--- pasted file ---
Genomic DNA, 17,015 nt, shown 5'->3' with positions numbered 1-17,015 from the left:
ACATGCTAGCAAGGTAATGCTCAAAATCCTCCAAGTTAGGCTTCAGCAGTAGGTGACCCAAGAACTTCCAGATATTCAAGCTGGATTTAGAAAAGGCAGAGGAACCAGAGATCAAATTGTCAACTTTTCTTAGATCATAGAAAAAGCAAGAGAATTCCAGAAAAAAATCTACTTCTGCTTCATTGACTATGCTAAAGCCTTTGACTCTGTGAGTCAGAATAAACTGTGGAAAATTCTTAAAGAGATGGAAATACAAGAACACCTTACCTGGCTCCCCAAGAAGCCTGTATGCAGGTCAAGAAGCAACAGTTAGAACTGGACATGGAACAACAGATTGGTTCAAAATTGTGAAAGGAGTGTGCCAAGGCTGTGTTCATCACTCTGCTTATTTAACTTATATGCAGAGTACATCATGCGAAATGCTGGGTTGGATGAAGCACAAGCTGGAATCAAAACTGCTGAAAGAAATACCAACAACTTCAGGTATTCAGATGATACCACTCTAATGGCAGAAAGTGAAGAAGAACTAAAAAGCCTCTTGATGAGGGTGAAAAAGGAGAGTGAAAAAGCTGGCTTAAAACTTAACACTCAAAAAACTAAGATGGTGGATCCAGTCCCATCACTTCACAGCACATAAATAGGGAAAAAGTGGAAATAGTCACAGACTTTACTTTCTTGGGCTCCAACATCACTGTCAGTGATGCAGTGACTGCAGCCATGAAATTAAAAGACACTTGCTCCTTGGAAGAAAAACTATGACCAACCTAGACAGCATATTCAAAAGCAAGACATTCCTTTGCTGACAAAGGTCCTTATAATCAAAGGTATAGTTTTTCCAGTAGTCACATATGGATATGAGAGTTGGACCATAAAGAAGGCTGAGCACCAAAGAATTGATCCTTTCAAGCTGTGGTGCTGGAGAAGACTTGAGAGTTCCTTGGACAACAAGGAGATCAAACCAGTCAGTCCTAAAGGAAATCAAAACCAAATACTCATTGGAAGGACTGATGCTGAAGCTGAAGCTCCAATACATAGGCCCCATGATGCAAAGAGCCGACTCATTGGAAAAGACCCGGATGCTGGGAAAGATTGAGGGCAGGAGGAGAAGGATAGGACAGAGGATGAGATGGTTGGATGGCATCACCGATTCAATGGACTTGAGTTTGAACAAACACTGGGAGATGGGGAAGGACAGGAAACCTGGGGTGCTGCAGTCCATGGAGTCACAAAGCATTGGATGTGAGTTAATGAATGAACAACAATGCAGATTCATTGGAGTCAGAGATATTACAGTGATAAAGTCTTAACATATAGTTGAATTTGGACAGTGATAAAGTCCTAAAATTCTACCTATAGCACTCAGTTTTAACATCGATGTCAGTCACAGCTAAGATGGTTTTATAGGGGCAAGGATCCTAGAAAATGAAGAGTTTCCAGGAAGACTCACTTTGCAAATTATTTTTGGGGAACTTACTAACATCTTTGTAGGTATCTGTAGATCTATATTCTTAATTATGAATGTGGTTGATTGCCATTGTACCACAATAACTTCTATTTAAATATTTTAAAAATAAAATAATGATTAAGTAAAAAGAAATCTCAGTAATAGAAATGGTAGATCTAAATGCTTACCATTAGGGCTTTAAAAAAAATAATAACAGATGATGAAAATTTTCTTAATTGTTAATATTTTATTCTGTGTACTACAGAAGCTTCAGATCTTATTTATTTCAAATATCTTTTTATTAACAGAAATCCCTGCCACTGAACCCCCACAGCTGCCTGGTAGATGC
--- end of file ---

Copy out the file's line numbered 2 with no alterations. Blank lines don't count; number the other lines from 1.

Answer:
ACATGCTAGCAAGGTAATGCTCAAAATCCTCCAAGTTAGGCTTCAGCAGTAGGTGACCCAAGAACTTCCAGATATTCAAGCTGGATTTAGAAAAGGCAGAGGAACCAGAGATCAAATTGTCAACTTTTCTTAGATCATAGAAAAAGCAAGAGAATTCCAGAAAAAAATCTACTTCTGCTTCATTGACTATGCTAAAGCCTTTGACTCTGTGAGTCAGAATAAACTGTGGAAAATTCTTAAAGAGATGGAAATACAAGAACACCTTACCTGGCTCCCCAAGAAGCCTGTATGCAGGTCAAGAAGCAACAGTTAGAACTGGACATGGAACAACAGATTGGTTCAAAATTGTGAAAGGAGTGTGCCAAGGCTGTGTTCATCACTCTGCTTATTTAACTTATATGCAGAGTACATCATGCGAAATGCTGGGTTGGATGAAGCACAAGCTGGAATCAAAACTGCTGAAAGAAATACCAACAACTTCAGGTATTCAGATGATACCACTCTAATGGCAGAAAGTGAAGAAGAACTAAAAAGCCTCTTGATGAGGGTGAAAAAGGAGAGTGAAAAAGCTGGCTTAAAACTTAACACTCAAAAAACTAAGATGGTGGATCCAGTCCCATCACTTCACAGCACATAAATAGGGAAAAAGTGGAAATAGTCACAGACTTTACTTTCTTGGGCTCCAACATCACTGTCAGTGATGCAGTGACTGCAGCCATGAAATTAAAAGACACTTGCTCCTTGGAAGAAAAACTATGACCAACCTAGACAGCATATTCAAAAGCAAGACATTCCTTTGCTGACAAAGGTCCTTATAATCAAAGGTATAGTTTTTCCAGTAGTCACATATGGATATGAGAGTTGGACCATAAAGAAGGCTGAGCACCAAAGAATTGATCCTTTCAAGCTGTGGTGCTGGAGAAGACTTGAGAGTTCCTTGGACAACAAGGAGATCAAACCAGTCAGTCCTAAAGGAAATCAAAACCAAATACTCATTGGAAGGACTGATGCTGAAGCTGAAGCTCCAATACATAGGCCCCATGATGCAAAGAGCCGACTCATTGGAAAAGACCCGGATGCTGGGAAAGATTGAGGGCAGGAGGAGAAGGATAGGACAGAGGATGAGATGGTTGGATGGCATCACCGATTCAATGGACTTGAGTTTGAACAAACACTGGGAGATGGGGAAGGACAGGAAACCTGGGGTGCTGCAGTCCATGGAGTCACAAAGCATTGGATGTGAGTTAATGAATGAACAACAATGCAGATTCATTGGAGTCAGAGATATTACAGTGATAAAGTCTTAACATATAGTTGAATTTGGACAGTGATAAAGTCCTAAAATTCTACCTATAGCACTCAGTTTTAACATCGATGTCAGTCACAGCTAAGATGGTTTTATAGGGGCAAGGATCCTAGAAAATGAAGAGTTTCCAGGAAGACTCACTTTGCAAATTATTTTTGGGGAACTTACTAACATCTTTGTAGGTATCTGTAGATCTATATTCTTAATTATGAATGTGGTTGATTGCCATTGTACCACAATAACTTCTATTTAAATATTTTAAAAATAAAATAATGATTAAGTAAAAAGAAATCTCAGTAATAGAAATGGTAGATCTAAATGCTTACCATTAGGGCTTTAAAAAAAATAATAACAGATGATGAAAATTTTCTTAATTGTTAATATTTTATTCTGTGTACTACAGAAGCTTCAGATCTTATTTATTTCAAATATCTTTTTATTAACAGAAATCCCTGCCACTGAACCCCCACAGCTGCCTGGTAGATGC